Virgin Trains has launched legal action against the UK Department for Transport (DfT) in a bid to prevent FirstGroup from signing the contract for the West Coast Main Line operating franchise.
Virgin said that the DfT had failed to answer key questions regarding its decision to award the 13-year West Coast Main Line franchise to First Group.
Virgin Trains said in a statement: "We are left with no choice but to commence court proceedings as we believe the procurement process has ignored the substantial risks to taxpayers and customers of delivering FirstGroup’s bid over the course of the franchise."
The DfT said that there would be no delay in handing the franchise to FirstGroup, although Virgin believes a legal challenge will prevent the contract from being signed.
Sir Richard Branson’s Virgin Trains, a joint venture between Virgin Group and Stagecoach, has run the West Coast Main Line between London and north-west England and Scotland since 1997.
Virgin Group founder Sir Richard Branson said that the company had hoped Parliament or an external review would be able to scrutinise this badly flawed process before the franchise was signed.
"That opportunity would be denied if the DfT follows through with its determination to rush through the process before Parliament returns next week," Branson said.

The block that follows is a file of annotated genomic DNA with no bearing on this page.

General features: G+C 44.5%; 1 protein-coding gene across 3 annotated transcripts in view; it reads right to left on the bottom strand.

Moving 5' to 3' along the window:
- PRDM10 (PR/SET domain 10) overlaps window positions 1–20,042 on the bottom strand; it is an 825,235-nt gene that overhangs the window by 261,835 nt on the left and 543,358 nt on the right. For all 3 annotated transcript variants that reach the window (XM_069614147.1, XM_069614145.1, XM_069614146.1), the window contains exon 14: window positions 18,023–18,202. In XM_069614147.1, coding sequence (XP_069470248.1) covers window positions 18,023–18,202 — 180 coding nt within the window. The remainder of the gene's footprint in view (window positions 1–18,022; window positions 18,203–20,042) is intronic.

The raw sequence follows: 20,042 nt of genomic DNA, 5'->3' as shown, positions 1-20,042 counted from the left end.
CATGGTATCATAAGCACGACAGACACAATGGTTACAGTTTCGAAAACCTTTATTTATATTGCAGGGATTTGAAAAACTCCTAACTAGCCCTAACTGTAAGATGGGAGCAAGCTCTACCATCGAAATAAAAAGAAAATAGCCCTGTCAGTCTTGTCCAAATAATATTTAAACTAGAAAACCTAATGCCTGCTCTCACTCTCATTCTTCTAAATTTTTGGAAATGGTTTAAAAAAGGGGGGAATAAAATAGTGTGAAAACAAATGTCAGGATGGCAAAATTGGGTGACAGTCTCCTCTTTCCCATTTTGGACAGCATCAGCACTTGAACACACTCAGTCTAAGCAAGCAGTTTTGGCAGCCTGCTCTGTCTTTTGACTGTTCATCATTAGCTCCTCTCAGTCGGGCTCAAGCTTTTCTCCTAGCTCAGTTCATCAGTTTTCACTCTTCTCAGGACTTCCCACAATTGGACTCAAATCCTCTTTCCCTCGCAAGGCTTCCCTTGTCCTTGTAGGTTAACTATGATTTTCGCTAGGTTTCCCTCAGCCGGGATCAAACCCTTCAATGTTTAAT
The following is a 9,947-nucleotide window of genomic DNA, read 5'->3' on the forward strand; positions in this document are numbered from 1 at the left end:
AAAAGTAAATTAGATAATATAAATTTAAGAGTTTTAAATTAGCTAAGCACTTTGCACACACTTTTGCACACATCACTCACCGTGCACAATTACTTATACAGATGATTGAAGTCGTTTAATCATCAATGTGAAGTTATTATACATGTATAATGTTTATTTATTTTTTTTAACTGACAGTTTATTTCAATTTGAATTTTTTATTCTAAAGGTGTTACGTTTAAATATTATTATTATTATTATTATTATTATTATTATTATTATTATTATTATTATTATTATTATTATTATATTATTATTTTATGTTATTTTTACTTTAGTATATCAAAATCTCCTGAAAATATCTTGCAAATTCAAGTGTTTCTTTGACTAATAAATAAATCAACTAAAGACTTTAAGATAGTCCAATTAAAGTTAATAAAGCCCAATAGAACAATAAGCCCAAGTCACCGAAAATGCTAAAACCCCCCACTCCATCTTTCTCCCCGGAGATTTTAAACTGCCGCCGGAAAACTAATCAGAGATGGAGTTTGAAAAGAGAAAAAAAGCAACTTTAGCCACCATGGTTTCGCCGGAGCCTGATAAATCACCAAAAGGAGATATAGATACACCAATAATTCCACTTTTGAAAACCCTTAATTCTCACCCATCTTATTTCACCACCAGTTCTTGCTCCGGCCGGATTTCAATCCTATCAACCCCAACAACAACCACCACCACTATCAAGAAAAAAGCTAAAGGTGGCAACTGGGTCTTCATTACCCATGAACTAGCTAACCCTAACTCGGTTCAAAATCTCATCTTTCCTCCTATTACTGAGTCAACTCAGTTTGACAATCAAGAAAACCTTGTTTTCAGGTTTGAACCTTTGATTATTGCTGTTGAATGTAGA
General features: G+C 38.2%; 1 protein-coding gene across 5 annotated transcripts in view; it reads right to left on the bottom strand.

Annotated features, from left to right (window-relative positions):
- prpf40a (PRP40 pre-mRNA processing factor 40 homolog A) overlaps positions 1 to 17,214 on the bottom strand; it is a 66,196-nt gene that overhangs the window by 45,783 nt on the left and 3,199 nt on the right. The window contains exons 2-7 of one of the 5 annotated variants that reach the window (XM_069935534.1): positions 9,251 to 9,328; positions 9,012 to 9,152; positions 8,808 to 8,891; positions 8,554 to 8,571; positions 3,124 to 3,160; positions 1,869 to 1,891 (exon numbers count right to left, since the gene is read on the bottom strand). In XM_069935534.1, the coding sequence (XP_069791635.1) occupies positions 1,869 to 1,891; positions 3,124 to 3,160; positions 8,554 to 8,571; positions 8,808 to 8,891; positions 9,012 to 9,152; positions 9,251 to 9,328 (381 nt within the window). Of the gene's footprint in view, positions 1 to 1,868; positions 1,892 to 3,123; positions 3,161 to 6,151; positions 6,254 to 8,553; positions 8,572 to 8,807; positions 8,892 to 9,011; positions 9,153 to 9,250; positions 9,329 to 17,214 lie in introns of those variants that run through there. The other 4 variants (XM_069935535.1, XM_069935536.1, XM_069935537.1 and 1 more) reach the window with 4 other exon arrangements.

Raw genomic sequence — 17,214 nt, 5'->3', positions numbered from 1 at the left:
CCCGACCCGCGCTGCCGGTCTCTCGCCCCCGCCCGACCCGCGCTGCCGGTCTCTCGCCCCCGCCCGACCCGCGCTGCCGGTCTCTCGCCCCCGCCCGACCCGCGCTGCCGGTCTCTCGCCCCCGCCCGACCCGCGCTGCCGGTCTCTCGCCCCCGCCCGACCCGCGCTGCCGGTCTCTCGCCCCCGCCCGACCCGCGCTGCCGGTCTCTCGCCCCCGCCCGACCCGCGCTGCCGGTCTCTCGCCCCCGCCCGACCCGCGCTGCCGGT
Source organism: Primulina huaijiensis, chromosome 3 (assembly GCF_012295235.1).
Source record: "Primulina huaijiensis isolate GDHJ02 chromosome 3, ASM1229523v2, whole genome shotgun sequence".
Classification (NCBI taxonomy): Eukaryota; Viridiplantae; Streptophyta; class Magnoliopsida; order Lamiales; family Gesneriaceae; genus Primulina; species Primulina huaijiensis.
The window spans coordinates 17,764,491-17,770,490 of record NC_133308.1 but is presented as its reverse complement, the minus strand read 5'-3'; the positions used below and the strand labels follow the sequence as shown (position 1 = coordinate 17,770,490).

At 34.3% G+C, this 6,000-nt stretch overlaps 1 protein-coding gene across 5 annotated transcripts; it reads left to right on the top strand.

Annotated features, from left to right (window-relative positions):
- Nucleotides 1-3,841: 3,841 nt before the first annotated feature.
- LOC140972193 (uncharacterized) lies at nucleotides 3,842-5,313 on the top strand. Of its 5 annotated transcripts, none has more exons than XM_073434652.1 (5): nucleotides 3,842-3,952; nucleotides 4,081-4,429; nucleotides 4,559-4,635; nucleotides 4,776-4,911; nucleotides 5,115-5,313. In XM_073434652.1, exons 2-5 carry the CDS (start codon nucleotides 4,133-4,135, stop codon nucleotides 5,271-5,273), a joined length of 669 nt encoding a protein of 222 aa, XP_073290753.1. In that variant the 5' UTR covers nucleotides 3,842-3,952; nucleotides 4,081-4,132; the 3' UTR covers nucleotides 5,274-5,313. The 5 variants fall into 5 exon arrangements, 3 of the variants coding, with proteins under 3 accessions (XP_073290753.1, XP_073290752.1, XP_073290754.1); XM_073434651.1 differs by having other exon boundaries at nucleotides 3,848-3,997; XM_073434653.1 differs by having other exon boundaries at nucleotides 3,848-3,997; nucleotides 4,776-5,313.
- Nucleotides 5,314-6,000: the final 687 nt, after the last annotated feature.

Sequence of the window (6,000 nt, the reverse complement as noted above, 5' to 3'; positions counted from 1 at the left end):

Earlier this month, FirstGroup was awarded the £5.5bn contract to run the line, beating Virgin Trains.
FirstGroup, as First West Coast, is set to take control of the franchise from 9 December and will operate the line until 2026.
FirstGroup has committed to introducing 11 new six-car trains to the line, adding around 12,000 extra seats per day from December 2016.
Other upgrades promised by FirstGroup as part of the contract include the launch of ITSO-based smart ticketing, a £22m station improvement programme, journey time improvements between London and Glasgow, and extra services from London to Preston.
The rail operator also plans to introduce a new London to Blackpool service from 2013 and a service from London to Telford Central, Shrewsbury and Bolton from 2016.
FirstGroup expects to reduce ‘standard anytime’ fares on the line by an average of 15% over the first two years of the franchise, although price changes for other fare types have not been announced.
Image: Under the deal, FirstGroup will start operating the West Coast Main Line, which serves about 31 million passengers between London, north-west England, and the central belt of Scotland.